At the end of the 17th century, there were six or seven pubs in a village of about 2000 residents. By 1845, there were more than a dozen and the population had increased to about 4000 people. Now, there are about 14,000 living in Dawlish and there are only eight pubs in the town (not including The British Legion, Conservative Club and RAFA Club).
The public house was the focal point of the community for centuries. As the name suggests, it was a house and it was open to the public. There might be one, two or three rooms: the public bar, lounge bar and snug, where different groups would meet up. The public bar tended to be the preserve of the men and be somewhat rowdy, while the lounge bar would, as the name suggests, be rather more refined than the public bar, and the snug would have been a more intimate room. There was heat, light and the company of friends, certainly more comfortable than the cottages where they lived. Beer and cider were widely drunk, being much healthier than the water, which was often dirty or polluted, carrying disease. You could play cards, dice, darts or dominoes and catch up on the local gossip. It was customary for pubs to brew their own ale.
In 1817, a local businessman, John Till, opened the Dawlish Brewery in premises in High Street with its own artesian well. Some of the local pubs stopped brewing their own ale and bought it from the new brewery. The business was a major employer in the town. In 1825, for reasons of ill health, John Till sold the brewery. The auction was conducted by Exeter auctioneer, Mr John Force (the founder of Force and Sons estate agents) and, after some keen bidding, was sold to Mr Richard Ferris for £1600.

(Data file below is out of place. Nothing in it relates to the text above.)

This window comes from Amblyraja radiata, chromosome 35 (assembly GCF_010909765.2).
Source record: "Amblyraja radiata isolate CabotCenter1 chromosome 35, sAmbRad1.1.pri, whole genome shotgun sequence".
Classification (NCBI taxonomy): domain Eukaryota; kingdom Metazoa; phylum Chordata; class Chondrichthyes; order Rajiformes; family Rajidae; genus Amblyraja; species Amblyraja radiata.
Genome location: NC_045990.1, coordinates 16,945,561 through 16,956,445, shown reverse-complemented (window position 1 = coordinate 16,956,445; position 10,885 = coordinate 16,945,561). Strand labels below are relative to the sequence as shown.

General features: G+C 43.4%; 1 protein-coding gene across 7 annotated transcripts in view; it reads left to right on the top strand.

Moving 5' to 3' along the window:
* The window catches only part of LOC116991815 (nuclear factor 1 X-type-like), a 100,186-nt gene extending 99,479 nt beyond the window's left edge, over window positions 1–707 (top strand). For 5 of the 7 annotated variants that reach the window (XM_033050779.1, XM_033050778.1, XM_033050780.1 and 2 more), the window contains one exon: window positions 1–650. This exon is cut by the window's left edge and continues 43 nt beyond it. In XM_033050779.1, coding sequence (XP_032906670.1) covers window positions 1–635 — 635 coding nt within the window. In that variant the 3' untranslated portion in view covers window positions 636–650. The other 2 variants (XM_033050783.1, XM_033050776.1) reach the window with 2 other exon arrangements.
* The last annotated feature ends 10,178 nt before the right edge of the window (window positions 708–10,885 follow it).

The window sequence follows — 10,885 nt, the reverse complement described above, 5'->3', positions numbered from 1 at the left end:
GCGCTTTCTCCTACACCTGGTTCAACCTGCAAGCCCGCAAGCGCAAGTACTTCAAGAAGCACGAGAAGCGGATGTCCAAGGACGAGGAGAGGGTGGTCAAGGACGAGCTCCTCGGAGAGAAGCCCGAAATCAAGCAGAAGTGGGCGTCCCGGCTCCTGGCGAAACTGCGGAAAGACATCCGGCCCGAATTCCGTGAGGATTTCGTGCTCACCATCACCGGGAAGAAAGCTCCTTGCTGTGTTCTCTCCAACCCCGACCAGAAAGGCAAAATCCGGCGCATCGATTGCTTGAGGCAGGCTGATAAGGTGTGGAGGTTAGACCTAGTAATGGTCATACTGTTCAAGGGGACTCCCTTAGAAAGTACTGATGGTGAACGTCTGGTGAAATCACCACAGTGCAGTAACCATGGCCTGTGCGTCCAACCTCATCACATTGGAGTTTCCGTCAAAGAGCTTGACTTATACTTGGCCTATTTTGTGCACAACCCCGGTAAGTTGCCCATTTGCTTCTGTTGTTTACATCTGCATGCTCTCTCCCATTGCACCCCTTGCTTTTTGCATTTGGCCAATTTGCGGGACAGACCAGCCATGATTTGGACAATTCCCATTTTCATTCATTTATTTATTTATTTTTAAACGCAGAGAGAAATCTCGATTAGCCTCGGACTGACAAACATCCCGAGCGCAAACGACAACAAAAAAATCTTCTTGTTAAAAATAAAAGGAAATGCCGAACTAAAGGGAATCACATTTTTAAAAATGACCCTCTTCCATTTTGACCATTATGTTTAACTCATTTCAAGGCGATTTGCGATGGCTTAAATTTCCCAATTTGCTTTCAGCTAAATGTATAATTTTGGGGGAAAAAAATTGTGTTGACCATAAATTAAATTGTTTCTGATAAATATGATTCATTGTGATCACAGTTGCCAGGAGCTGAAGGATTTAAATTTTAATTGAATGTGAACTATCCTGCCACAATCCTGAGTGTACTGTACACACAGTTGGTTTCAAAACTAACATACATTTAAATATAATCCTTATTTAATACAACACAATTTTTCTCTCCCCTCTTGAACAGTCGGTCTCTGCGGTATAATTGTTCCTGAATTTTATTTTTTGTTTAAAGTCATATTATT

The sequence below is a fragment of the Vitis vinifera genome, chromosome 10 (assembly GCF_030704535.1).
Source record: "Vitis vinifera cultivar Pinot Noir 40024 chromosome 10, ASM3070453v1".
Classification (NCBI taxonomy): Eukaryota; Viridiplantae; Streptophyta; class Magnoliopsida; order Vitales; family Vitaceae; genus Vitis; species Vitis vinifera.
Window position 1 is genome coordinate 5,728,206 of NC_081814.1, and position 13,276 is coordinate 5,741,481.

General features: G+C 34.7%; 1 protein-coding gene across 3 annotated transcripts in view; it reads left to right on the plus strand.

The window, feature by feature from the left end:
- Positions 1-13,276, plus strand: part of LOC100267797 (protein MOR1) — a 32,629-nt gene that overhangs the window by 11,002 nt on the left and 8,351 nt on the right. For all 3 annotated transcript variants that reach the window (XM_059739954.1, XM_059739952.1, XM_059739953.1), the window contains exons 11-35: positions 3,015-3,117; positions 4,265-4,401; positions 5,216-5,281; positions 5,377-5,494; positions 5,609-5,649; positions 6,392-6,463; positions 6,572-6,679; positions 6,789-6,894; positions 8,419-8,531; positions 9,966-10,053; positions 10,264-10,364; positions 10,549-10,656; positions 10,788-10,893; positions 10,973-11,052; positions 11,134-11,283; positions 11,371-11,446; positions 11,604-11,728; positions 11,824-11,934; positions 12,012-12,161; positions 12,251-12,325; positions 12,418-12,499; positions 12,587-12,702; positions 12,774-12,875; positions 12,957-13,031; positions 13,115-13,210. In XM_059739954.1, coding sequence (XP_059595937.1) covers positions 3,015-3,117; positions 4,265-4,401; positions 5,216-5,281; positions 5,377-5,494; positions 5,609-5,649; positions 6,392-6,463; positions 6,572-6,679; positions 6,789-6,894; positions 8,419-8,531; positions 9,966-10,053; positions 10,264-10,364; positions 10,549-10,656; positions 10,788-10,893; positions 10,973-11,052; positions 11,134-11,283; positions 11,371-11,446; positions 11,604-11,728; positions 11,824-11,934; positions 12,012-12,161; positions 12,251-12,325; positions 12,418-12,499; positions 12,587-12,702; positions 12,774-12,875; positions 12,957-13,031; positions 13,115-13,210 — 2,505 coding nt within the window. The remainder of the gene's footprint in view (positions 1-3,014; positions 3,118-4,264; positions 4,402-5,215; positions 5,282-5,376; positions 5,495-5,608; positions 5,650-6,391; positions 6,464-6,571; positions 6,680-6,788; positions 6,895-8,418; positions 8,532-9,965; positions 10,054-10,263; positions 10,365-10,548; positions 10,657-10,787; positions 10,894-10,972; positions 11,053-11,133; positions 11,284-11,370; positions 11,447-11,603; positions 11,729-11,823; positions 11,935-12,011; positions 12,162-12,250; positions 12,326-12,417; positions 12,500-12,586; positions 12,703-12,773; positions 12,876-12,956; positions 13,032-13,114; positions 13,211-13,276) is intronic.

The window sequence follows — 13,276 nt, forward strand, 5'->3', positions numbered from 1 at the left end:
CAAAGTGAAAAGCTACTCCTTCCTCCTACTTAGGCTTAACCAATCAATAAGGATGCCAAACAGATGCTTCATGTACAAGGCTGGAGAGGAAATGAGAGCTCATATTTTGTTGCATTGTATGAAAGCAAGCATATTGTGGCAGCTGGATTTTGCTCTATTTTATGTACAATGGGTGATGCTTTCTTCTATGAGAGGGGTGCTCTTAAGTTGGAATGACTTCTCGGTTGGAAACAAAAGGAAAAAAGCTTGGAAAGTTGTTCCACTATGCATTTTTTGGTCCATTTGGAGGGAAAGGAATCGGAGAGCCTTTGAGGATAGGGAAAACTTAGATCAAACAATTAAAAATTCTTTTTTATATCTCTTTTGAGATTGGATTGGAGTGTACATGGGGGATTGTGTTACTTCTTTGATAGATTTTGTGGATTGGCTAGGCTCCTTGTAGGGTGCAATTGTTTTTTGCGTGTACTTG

The Ferris Brewery supplied 24 public houses in Dawlish, Teignmouth and Exeter. As well as beer, they also produced lemonade, ginger beer and mineral water. Over the next 80 years or so, the family acquired many more inns in the area, including public houses in Teignmouth, Holcombe, Starcross and Cockwood, as well as Dawlish.
The Brewery remained in the hands of the Ferris family until 1926 when the whole business, including most of the pubs in the town, was sold to the Heavitree Brewery in Exeter and brewing ceased in Dawlish. Richard Ferris married late, but had 2 children. Only the daughter married so the family name died out in the area. There are still a number of Heavitree houses in the town to this day, even though the Company no longer brews its own beer. A cider company sprang up in 1860 at Houndspool, Ashcombe, also run by the Ferris family. It was originally called Ferris, Ellis and Co. but later traded as Dawlish Cyder until it closed in 1962.
Keep an eye out for the next episode. If you would like to read all the adventures, why not buy a copy of either ‘Dawlish Through the ages-The story of a seaside town’ or ‘Eavesdropper – Dawlish Tales From Long Ago?’ Or bag a bargain and buy both of my books at a reduced price! Available from the online shop at Dawlish Beachcams
Excerpt taken from
DAWLISH THROUGH THE AGES – THE STORY OF A SEASIDE TOWN
by DAVID FORCE – Author and Historian